“This is the most difficult letter I have ever had to write,” Bart Snels wrote in his letter on Thursday evening suicide note to Speaker of the House of Representatives Vera Bergkamp. The message that Snels also posted on Twitter just before half past eight was equally difficult for his group members of GroenLinks. They had not foreseen the sudden departure of their financial spokesman. Those involved say they are “totally surprised”.
The letter of two A4 pages has also reached GroenLinks hard in terms of content. Snels (54 years old, Member of Parliament since 2017) wipes the floor in no uncertain terms with two things. First of all, the increasingly close cooperation with the Labor Party – “It is not clear to me what the PvdA really stands for and the opportunistic style of political conduct does not appeal to me.”
And completely painful: the leadership of Jesse Klaver. “I have […] I noticed that the group leadership gave me less and less space to participate in this conversation. It would be good if the group had a discussion about how decisions are taken and what the members of parliament have over the working method of the group and the composition of the group board.”
Liberal Social Profile
Snels’ letter not only expresses anger about the state of affairs within the group, but also frustration about the isolated position that he has been given. Since he was brought back to The Hague by the then newly appointed party leader Klaver in 2015, Snels has been part of the small team of closest advisers. First as a moderately paid parliamentary employee – the budget was exhausted – and from March 2017 as an elected member of parliament. He was rewarded with a high place on the candidate list for his loyal services as a political advisor and creative copywriter.
Also read: Do members of GroenLinks and PvdA like the left-wing bloc?
Despite their age difference – Snels was once still in class with Klaver’s mother in Roosendaal – the two also became good friends. During the 2017 election campaign, Snels was always close to the party leader and he was given a room in the corridor in the (old) House of Representatives building right next to that of the party leader.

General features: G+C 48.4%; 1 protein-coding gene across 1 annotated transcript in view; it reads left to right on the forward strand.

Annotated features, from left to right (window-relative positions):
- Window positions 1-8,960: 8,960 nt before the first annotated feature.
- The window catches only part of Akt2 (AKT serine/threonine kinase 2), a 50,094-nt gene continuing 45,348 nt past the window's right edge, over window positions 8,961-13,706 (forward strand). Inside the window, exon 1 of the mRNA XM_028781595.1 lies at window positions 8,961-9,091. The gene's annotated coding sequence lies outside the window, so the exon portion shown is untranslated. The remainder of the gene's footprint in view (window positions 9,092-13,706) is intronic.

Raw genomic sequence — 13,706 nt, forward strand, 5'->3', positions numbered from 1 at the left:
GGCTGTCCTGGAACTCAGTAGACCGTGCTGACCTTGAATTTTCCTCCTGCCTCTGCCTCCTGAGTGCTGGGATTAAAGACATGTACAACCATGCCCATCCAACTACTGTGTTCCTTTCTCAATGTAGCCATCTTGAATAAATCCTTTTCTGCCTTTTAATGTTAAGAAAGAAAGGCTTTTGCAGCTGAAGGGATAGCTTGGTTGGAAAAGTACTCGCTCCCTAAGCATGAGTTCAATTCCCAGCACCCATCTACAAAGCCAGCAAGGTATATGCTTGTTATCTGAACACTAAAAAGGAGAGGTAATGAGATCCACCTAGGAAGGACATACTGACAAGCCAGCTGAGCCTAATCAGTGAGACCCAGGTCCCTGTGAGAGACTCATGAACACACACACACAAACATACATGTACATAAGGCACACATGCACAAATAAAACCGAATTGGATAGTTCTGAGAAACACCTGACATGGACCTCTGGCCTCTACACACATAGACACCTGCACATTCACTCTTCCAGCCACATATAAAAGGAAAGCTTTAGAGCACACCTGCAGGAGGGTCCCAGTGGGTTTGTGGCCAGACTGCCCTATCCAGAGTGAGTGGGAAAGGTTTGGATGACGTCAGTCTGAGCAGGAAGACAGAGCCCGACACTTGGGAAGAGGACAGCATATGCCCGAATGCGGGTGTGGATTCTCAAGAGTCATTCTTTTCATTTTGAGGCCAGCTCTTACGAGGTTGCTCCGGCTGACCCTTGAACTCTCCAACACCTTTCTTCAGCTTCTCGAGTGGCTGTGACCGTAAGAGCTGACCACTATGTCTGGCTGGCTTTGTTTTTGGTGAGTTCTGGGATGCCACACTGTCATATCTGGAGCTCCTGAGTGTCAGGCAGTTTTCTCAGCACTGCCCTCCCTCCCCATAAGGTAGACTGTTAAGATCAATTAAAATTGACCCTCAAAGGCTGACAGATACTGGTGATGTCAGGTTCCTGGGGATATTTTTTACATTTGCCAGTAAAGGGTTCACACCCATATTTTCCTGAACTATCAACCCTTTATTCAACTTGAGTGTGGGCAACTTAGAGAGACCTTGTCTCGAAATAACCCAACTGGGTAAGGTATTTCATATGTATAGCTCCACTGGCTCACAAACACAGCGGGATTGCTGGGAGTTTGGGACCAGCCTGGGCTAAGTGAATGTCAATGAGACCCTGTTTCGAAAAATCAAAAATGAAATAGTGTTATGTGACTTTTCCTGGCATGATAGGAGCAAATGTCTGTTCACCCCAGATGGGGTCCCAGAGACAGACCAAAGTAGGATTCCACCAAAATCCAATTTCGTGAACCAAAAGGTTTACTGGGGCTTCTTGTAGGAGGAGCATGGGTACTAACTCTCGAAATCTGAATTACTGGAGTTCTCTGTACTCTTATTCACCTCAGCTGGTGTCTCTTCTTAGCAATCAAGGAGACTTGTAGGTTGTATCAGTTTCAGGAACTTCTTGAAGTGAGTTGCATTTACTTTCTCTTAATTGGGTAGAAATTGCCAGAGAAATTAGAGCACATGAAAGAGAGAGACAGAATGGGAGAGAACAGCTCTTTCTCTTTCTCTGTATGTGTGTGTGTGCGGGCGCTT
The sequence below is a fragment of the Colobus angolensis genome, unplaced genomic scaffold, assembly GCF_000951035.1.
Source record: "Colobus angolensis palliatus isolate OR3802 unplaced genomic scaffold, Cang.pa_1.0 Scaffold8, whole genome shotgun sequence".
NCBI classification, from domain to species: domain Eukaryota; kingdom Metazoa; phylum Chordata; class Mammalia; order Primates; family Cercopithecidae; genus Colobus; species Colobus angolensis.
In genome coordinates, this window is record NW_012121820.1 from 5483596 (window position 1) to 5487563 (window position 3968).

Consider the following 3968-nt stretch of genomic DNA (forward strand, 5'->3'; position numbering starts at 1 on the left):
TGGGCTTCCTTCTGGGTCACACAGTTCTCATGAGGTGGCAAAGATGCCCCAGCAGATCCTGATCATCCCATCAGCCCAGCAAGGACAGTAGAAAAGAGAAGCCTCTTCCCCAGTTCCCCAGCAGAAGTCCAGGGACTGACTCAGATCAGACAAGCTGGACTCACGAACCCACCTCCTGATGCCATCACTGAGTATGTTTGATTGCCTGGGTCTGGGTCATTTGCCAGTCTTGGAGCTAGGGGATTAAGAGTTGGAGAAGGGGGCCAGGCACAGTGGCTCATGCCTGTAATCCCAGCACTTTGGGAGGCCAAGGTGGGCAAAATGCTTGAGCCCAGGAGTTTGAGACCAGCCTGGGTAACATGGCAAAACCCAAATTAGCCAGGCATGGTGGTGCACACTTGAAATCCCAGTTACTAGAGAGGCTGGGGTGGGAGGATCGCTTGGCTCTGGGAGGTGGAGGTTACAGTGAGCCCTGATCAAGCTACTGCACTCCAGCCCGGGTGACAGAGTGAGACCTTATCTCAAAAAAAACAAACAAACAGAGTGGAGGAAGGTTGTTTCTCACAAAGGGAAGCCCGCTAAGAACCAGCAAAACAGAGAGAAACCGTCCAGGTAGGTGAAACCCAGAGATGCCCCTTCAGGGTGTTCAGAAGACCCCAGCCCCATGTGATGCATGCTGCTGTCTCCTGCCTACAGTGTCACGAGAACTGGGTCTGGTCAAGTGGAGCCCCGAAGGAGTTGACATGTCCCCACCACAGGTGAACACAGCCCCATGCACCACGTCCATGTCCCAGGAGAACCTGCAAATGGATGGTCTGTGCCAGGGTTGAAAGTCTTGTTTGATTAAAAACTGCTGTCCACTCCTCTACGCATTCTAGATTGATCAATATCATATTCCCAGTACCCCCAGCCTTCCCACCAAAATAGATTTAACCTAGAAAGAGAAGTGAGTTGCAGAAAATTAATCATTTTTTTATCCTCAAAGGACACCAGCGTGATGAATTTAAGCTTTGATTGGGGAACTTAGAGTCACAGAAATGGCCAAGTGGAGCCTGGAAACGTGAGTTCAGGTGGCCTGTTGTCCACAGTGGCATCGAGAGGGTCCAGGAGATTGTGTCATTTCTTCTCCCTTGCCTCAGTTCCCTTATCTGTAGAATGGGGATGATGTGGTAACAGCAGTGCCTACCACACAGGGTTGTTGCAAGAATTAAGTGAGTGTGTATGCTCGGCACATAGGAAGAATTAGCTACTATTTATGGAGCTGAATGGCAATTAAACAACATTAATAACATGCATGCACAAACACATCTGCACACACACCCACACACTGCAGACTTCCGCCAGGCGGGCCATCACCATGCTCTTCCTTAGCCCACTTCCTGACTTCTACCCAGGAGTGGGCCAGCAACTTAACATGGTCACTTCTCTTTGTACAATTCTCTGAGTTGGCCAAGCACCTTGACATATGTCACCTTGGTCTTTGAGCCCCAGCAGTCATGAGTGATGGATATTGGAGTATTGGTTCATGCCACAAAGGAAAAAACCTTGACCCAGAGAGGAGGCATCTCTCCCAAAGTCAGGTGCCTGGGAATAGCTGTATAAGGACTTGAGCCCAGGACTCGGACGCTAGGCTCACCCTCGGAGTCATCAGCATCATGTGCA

This year Snels lost his place in ‘team Jesse’. During the campaign and especially after the election defeat in March (from 14 to 8 seats), Klaver moved more in the formation process to others at the top of the group, including the new number 2: Corinne Ellemeet. Politically, GroenLinks shifted more to the left this year, both in the election program and in the desire, often expressed by Klaver, to cooperate more closely with other left-wing parties. Also because of this, Snels noticed that he could leave his mark on the course of the game less and less. After all, he has a liberal-social profile, which was already apparent when he was head of information for the House of Representatives faction more than ten years ago, led by Femke Halsema.
Governing with or without PvdA
Snels was not the only one this summer who had great difficulty internally with working together with the PvdA in the formation process. He thought – and also described this in his resignation letter on Thursday – that GroenLinks should have gone into government anyway, with or without the PvdA. He thought that ‘linking’ to the Social Democrats was a wrong choice, strategically and substantively.
At the PvdA they never understood exactly why, but they did feel that Snels has something heartfelt against them. They felt great dissatisfaction that Snels, as initiator of the parliamentary investigation into the Allowances affair, in the summer of 2020, insisted on questioning the then PvdA leader Lodewijk Asscher under oath and that this also had to take place before the elections. It also contributed to Asscher’s resignation as party leader in January. The PvdA has tried to swallow the dissatisfaction about this. But Snels continued to radiate that he has little interest in the PvdA.
Although the formation on the left has failed for the time being – VVD, D66 and CDA are now negotiating with the ChristenUnie about a new coalition agreement – the GroenLinks faction has decided, without Snels’ consent, to continue the cooperation with the PvdA. It is not yet clear how intensively exactly.
Bart Snels considers this a form of ‘voter fraud’, he wrote, because the voters of GroenLinks voted for the GroenLinks program. “My vote in the Chamber is based on a GroenLinks mandate, not on a mandate shared with the PvdA.” He ignores the fact that Klaver was already emphatically in favor of left-wing cooperation during the campaign – there was a joint poster with the first names of the party leaders of PvdA, SP and D66.
Party members, including those who ideologically do not belong to his circle, meanwhile regret the departure of an expert Member of Parliament. Snels was not a very conspicuous parliamentarian, but he fought substantively and successfully against tax avoidance by multinationals, among other things. He made the international financial press with his private member’s bill to have multinationals leaving the Netherlands pay dividend tax in arrears. Quite recently, he piloted another private member’s bill through the Senate, the Open Government Act, which, in line with the current call for a new administrative culture, calls on the central government to increase transparency. A partner in this bill was MP Joost Sneller, from his dream coalition partner D66.